It’s this type of interconnectedness that’s so exciting about what Marvel is doing. In the comics when Spiderman shows up out of nowhere in a Punisher storyline, or Black Panther in an Iron Man book, it’s exciting, scintillating, thrilling. Seeing these characters interact with each other is the basis of why the comics are so fun to begin with because the storytelling options can be endless. It doesn’t always work out, some will be destined to fail by their very nature, but what in God’s name is the point of having Avengers movies and tie ins if you aren’t going to utilize the characters you have access to? This was the downfall to phase two of Marvel Studios’ films in my opinion. I enjoyed those films, but why wouldn’t Tony Stark call for some sort of help when the President of the United States is in Danger? Or any of the scenarios that took place in these films? I understand, that’s part of the allure, an eventual collection of heroes in a “One Shot Annual”, but at least if we’re going to do that, can we make the sparing team ups of a revered quality? Age of Ultron was entertaining and did some things very well, but ultimately failed because of its weighty ambitions (Setting up multiple storylines to pay off in another movie altogether, clear marketing decisions etc). My point being, yes, we should definitely get more team ups, but lets give the creative teams some time, quality is important.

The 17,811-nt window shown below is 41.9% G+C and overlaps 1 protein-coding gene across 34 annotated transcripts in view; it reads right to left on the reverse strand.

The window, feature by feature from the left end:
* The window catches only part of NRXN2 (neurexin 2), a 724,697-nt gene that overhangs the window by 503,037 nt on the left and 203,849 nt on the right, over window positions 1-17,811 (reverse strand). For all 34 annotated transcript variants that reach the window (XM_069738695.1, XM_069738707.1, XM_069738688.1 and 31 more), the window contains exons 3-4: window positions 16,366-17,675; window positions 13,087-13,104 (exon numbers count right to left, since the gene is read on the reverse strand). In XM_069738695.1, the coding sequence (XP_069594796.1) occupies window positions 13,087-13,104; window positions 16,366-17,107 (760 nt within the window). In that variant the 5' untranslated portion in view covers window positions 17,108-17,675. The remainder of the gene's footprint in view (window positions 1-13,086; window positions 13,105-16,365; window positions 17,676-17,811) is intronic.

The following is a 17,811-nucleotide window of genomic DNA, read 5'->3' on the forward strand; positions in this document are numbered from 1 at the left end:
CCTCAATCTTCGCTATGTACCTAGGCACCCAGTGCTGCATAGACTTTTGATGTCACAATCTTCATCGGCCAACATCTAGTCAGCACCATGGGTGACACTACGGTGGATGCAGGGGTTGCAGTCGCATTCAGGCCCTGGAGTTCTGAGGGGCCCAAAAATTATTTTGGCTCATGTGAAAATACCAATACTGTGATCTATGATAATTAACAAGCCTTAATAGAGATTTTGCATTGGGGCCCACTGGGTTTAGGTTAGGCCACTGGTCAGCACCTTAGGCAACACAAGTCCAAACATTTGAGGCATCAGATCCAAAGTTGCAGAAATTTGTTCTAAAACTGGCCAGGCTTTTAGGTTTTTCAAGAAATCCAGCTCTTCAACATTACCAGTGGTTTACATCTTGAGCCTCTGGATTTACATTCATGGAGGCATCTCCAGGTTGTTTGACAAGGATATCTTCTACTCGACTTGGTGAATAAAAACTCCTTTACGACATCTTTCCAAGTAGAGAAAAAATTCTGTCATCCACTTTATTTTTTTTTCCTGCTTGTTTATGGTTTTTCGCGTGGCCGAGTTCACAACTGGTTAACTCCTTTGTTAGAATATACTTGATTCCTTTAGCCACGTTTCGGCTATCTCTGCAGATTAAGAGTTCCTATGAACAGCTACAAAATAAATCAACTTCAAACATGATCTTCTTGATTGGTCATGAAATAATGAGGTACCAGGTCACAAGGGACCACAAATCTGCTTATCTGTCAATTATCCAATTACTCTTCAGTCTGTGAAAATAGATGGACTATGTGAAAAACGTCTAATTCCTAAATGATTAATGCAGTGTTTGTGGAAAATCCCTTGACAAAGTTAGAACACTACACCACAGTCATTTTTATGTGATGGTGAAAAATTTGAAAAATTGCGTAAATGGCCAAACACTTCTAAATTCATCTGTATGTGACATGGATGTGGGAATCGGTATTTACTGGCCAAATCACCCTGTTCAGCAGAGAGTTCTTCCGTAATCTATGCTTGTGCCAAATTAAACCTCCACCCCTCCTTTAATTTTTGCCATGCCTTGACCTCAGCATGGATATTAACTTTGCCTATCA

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Movie-Pitch Mondays! [Early Bird Special] Marvel Studios “Dark Reign”

Recently Steven Spielberg was quoted as saying that he believes that the Superhero genre will eventually “Go the way of the Western”. There is probably a good deal of truth to that statement. As people tire of the same old song and dance studios will be forced to make more creative, and riskier, filmmaking choices. Personally this excites me even more so than what is currently being produced because it means really niche films within this sub genre will flourish just as some storylines and characters already have begun to do so, such as “The Guardians of The Galaxy”.  Marvel in particular will have to deal with these reprecussions sooner than DC purely because they’ve been doing it longer. In turn as Marvel takes more creative risks DC will have to play ball in order to keep audiences returning in droves to see their particular spectacle over their competitors. The consumer wins yet again.